Riparian Butterfly (Papilionoidea and Hesperioidea) Assemblages Associated with Tamarix-Dominated, Native Vegetation–Dominated, and Tamarix Removal Sites along the Arkansas River, Colorado, U.S.A.
Article first published online: 11 MAR 2008
© 2008 Society for Ecological Restoration International
Volume 16, Issue 1, pages 168–179, March 2008
How to Cite
Nelson, S. M. and Wydoski, R. (2008), Riparian Butterfly (Papilionoidea and Hesperioidea) Assemblages Associated with Tamarix-Dominated, Native Vegetation–Dominated, and Tamarix Removal Sites along the Arkansas River, Colorado, U.S.A. Restoration Ecology, 16: 168–179. doi: 10.1111/j.1526-100X.2007.00358.x
- Issue published online: 11 MAR 2008
- Article first published online: 11 MAR 2008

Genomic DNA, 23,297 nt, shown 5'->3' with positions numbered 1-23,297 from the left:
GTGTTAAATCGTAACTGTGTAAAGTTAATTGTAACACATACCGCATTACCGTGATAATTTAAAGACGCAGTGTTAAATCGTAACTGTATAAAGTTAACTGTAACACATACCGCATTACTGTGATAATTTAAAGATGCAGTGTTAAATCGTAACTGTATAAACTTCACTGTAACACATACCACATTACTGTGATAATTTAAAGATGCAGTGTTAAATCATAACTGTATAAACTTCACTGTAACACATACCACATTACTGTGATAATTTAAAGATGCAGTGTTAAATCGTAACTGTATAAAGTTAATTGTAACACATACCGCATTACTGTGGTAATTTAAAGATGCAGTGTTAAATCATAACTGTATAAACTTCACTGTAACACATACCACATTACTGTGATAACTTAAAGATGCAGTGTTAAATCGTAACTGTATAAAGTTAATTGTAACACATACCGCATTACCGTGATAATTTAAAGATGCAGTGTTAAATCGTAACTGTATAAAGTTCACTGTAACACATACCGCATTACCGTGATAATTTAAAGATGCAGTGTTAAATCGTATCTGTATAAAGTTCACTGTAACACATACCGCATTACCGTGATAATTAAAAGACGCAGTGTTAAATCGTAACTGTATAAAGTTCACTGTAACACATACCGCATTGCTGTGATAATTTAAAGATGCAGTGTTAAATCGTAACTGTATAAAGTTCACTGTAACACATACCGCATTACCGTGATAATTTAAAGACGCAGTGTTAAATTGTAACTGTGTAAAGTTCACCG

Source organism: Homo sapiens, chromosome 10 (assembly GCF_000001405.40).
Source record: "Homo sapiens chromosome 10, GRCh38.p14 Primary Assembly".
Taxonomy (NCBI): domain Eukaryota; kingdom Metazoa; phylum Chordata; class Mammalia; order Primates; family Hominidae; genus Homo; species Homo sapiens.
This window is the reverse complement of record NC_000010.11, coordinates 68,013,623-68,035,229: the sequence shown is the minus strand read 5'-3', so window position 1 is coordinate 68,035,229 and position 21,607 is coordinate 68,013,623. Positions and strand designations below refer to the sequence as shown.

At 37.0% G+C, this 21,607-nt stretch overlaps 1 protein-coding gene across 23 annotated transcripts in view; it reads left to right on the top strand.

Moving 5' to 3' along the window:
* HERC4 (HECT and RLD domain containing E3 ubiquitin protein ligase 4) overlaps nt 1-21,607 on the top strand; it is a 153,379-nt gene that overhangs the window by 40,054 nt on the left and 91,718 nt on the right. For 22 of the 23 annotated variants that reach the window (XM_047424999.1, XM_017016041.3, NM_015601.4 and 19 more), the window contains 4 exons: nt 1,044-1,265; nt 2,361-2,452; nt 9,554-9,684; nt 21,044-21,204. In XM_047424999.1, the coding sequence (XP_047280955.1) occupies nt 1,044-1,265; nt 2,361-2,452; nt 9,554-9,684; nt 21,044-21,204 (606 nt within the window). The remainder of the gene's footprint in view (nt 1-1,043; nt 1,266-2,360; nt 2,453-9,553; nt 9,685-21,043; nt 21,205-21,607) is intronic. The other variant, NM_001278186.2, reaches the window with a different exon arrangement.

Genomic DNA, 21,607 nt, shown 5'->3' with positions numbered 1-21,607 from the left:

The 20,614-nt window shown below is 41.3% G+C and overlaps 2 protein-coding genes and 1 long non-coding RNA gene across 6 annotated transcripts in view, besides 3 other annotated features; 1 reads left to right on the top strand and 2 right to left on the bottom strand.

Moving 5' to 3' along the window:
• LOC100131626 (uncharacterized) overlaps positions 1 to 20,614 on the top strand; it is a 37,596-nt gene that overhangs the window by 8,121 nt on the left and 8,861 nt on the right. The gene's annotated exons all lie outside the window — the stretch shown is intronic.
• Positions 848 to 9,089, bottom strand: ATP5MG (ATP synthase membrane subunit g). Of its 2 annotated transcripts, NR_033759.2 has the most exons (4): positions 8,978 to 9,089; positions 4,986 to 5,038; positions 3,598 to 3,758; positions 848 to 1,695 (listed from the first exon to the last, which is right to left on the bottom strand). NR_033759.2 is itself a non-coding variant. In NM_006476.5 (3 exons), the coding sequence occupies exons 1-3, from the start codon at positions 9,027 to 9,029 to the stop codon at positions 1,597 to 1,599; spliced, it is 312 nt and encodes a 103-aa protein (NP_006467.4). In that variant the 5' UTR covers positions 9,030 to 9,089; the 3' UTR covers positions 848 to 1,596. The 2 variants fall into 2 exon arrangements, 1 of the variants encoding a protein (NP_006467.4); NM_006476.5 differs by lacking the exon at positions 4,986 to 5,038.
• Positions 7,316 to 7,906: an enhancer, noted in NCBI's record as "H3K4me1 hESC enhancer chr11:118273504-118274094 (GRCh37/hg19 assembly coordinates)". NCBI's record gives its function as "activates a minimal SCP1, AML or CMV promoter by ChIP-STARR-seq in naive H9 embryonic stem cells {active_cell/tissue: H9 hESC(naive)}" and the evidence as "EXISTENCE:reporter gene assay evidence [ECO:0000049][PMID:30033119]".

We studied butterfly assemblages at eight riparian sites over five years. Sites included Tamarix spp.–dominated riparian areas; sites where mechanical means or biological control agents (Diorhabda elongata deserticola) were used to limit Tamarix; sites that were mixtures of native woody vegetation (e.g., Populus and Salix) and Tamarix; and native vegetation sites. We identified a gradient in butterfly community composition that changed from treated Tamarix sites, through mixed vegetation, to native vegetation sites. Tamarix sites had lower butterfly metric (riparian butterfly index [RBI]) values than did native vegetation sites. The RBI is based on a combination of richness measures and the presence of specific species and groups of butterflies. There was no significant change in the RBI over sampling periods at any sites, including both Tamarix eradication sites. The RBI at sites where Tamarix control took place did not approach restoration goals based on values at unimpacted sites. Positive effects on riparian butterfly assemblages were not linked to any Tamarix control efforts, nor did we detect a decline from initial butterfly metrics at Tamarix sites. Direct ordination provided information on environmental variables, such as amount of nectar and herbaceous plant richness, which may be important in riparian restoration efforts.